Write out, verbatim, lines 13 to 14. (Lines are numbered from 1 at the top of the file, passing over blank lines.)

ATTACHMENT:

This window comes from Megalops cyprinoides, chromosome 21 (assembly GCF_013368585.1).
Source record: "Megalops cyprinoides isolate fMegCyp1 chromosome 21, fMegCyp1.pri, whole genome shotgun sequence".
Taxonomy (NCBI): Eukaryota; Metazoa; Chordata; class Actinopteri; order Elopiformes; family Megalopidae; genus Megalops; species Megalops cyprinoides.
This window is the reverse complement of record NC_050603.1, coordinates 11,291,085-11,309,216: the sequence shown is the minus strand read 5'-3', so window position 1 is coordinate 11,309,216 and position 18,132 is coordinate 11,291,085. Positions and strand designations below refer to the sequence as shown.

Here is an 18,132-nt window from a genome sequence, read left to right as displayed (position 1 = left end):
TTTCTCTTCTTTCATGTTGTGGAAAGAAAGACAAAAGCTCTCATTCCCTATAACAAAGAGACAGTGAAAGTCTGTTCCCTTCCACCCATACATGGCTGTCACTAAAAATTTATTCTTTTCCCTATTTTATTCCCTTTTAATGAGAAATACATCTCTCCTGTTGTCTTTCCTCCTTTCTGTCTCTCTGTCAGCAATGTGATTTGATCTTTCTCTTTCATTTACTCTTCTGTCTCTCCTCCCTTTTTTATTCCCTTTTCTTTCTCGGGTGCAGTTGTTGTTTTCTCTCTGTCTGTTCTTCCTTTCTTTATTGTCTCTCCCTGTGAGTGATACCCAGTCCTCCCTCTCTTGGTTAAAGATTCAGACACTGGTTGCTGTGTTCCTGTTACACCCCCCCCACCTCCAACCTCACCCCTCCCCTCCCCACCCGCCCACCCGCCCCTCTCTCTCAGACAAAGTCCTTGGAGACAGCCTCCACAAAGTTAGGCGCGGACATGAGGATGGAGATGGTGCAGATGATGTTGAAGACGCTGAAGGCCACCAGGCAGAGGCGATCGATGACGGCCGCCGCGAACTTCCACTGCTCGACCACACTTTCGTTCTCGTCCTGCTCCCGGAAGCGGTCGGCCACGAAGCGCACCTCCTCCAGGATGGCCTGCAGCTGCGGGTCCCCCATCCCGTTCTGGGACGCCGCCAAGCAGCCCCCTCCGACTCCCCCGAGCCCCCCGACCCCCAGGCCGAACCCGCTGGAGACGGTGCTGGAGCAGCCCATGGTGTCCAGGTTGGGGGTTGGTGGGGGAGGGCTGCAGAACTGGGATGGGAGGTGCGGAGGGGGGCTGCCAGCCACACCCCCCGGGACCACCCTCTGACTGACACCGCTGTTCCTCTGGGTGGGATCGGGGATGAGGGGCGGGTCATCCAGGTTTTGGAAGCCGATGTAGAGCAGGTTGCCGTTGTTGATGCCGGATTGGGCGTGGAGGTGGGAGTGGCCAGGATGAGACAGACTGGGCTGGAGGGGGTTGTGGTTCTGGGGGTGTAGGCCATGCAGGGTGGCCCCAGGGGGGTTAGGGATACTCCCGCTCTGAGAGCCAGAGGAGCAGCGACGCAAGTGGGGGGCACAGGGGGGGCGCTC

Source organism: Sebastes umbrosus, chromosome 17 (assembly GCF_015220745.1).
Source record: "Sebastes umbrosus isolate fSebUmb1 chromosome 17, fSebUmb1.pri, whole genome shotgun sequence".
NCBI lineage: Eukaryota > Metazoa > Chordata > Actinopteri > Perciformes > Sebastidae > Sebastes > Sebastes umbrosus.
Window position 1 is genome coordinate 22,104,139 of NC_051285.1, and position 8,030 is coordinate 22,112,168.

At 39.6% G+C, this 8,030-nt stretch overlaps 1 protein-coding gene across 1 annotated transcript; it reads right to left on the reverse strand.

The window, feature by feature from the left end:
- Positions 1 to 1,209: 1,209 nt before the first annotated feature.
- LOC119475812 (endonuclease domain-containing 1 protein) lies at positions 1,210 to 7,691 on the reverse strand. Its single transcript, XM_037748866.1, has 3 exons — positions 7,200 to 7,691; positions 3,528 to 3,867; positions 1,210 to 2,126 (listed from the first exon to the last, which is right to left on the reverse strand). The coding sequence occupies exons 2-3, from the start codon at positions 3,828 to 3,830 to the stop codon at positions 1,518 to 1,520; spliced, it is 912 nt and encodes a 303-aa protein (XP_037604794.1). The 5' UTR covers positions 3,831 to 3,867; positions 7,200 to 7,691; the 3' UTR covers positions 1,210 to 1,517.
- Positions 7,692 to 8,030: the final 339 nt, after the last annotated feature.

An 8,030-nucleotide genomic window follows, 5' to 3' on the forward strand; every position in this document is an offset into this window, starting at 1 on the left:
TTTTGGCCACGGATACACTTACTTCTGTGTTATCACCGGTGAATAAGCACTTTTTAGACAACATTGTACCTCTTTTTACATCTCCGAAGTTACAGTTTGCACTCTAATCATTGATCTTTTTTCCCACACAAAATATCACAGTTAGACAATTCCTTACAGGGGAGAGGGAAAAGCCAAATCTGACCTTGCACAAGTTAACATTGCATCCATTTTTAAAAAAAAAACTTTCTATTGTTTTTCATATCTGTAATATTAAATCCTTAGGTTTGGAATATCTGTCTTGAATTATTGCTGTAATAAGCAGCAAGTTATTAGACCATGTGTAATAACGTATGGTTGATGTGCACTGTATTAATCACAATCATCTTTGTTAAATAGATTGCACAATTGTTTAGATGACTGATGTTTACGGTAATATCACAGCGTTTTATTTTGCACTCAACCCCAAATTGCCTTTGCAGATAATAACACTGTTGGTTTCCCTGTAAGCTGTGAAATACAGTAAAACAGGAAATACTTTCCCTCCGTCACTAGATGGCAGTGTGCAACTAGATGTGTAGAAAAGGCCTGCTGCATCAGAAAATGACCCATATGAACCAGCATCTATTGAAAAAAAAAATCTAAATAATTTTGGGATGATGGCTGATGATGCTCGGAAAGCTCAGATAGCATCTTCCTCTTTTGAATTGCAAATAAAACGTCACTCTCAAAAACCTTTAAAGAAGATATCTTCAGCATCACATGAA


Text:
- Positions 1 to 1,209: 1,209 nt before the first annotated feature.
- LOC119475812 (endonuclease domain-containing 1 protein) lies at positions 1,210 to 7,691 on the reverse strand. Its single transcript, XM_037748866.1, has 3 exons — positions 7,200 to 7,691; positions 3,528 to 3,867; positions 1,210 to 2,126 (listed from the first exon to the last, which is right to left on the reverse strand). The coding sequence occupies exons 2-3, from the start codon at positions 3,828 to 3,830 to the stop codon at positions 1,518 to 1,520; spliced, it is 912 nt and encodes a 303-aa protein (XP_037604794.1). The 5' UTR covers positions 3,831 to 3,867; positions 7,200 to 7,691; the 3' UTR covers positions 1,210 to 1,517.